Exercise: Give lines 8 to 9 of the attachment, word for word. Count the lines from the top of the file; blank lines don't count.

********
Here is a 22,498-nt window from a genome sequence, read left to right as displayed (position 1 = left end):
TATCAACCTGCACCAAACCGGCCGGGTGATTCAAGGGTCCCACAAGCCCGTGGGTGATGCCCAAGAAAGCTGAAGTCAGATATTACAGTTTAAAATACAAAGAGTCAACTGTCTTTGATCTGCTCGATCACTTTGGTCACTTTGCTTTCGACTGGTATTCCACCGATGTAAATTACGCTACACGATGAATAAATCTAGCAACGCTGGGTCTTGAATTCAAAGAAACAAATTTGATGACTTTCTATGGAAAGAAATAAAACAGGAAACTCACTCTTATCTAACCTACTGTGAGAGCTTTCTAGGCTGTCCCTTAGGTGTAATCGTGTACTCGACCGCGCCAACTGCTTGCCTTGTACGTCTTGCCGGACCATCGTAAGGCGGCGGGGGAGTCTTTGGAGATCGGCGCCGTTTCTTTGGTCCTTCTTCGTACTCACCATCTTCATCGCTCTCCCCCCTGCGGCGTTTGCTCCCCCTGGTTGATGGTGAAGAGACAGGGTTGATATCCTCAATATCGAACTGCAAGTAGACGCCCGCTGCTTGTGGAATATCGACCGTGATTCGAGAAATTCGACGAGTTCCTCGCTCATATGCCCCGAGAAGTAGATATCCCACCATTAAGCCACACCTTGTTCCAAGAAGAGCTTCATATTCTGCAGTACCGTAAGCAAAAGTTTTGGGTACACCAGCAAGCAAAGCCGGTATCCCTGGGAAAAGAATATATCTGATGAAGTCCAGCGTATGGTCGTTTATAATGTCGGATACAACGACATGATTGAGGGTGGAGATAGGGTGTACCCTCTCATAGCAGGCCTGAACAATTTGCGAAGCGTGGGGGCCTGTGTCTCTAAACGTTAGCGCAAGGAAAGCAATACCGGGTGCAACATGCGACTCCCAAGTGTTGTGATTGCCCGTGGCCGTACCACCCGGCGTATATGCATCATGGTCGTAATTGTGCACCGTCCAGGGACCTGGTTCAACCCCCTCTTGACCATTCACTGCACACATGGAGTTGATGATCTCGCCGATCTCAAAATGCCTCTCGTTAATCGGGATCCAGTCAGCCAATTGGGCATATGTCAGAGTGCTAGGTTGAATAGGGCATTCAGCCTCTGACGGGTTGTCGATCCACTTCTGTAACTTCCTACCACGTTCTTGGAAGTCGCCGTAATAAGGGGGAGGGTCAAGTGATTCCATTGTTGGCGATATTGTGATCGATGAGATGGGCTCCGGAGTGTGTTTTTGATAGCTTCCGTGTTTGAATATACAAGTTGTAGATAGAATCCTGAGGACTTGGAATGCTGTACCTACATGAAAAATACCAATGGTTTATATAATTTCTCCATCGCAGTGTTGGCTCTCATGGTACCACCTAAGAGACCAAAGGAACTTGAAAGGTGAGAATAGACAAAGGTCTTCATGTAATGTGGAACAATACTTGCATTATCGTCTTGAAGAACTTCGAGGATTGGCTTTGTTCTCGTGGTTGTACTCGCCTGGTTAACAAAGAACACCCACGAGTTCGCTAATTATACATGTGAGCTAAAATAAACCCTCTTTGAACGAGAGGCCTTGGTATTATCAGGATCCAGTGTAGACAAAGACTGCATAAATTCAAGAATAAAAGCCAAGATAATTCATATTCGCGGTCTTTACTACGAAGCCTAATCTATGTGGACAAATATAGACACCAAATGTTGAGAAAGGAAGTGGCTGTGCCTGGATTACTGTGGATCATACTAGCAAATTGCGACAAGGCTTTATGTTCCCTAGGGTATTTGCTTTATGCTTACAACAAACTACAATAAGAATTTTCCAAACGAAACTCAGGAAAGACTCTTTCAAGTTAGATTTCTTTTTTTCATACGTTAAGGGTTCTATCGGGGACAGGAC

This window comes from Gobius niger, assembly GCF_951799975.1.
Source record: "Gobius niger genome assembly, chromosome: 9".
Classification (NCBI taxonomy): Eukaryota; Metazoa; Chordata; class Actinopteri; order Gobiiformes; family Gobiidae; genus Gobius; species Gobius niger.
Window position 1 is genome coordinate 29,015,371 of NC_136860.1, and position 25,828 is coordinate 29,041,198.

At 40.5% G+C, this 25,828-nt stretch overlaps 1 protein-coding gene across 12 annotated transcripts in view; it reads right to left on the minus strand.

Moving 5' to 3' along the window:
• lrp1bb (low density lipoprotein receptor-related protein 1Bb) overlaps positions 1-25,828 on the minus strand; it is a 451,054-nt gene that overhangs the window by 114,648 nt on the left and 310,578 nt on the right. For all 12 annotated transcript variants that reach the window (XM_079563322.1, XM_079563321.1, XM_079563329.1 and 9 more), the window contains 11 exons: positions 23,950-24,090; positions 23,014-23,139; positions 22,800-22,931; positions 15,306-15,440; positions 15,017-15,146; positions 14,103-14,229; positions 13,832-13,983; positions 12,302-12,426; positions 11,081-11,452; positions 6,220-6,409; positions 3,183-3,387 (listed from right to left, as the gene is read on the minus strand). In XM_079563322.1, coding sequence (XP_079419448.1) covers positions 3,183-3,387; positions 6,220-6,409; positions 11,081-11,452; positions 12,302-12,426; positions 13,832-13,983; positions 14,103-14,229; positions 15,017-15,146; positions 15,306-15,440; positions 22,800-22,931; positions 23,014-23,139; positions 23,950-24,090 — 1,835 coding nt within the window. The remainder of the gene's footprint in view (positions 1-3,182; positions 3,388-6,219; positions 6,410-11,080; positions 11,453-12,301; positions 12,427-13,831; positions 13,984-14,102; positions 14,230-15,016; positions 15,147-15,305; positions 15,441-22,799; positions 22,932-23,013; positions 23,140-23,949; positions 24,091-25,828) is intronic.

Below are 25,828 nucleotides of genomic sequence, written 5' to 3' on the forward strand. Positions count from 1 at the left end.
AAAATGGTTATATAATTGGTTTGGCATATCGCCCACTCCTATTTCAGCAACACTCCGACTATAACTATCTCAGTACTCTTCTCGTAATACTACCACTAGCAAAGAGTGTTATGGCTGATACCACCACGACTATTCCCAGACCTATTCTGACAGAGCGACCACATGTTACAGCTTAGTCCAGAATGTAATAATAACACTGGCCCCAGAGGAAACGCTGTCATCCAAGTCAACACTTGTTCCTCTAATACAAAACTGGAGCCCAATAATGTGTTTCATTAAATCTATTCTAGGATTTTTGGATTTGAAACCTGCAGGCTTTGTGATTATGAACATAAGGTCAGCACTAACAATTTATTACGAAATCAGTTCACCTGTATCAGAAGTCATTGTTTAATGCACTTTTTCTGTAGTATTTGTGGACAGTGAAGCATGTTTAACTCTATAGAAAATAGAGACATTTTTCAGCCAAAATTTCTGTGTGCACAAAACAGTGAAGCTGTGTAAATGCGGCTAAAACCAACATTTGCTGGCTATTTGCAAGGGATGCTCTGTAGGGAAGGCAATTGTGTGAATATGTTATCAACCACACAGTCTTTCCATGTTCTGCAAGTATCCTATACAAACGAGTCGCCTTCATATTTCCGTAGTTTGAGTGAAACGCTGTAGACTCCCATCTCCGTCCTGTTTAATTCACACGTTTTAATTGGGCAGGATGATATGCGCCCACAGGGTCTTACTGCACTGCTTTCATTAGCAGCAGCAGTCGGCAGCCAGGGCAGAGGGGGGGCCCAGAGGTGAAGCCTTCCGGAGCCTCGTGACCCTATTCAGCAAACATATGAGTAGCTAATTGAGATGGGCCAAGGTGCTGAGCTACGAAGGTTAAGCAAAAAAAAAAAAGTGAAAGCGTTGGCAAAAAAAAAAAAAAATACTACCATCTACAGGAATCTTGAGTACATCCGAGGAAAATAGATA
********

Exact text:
Moving 5' to 3' along the window:
• lrp1bb (low density lipoprotein receptor-related protein 1Bb) overlaps positions 1-25,828 on the minus strand; it is a 451,054-nt gene that overhangs the window by 114,648 nt on the left and 310,578 nt on the right. For all 12 annotated transcript variants that reach the window (XM_079563322.1, XM_079563321.1, XM_079563329.1 and 9 more), the window contains 11 exons: positions 23,950-24,090; positions 23,014-23,139; positions 22,800-22,931; positions 15,306-15,440; positions 15,017-15,146; positions 14,103-14,229; positions 13,832-13,983; positions 12,302-12,426; positions 11,081-11,452; positions 6,220-6,409; positions 3,183-3,387 (listed from right to left, as the gene is read on the minus strand). In XM_079563322.1, coding sequence (XP_079419448.1) covers positions 3,183-3,387; positions 6,220-6,409; positions 11,081-11,452; positions 12,302-12,426; positions 13,832-13,983; positions 14,103-14,229; positions 15,017-15,146; positions 15,306-15,440; positions 22,800-22,931; positions 23,014-23,139; positions 23,950-24,090 — 1,835 coding nt within the window. The remainder of the gene's footprint in view (positions 1-3,182; positions 3,388-6,219; positions 6,410-11,080; positions 11,453-12,301; positions 12,427-13,831; positions 13,984-14,102; positions 14,230-15,016; positions 15,147-15,305; positions 15,441-22,799; positions 22,932-23,013; positions 23,140-23,949; positions 24,091-25,828) is intronic.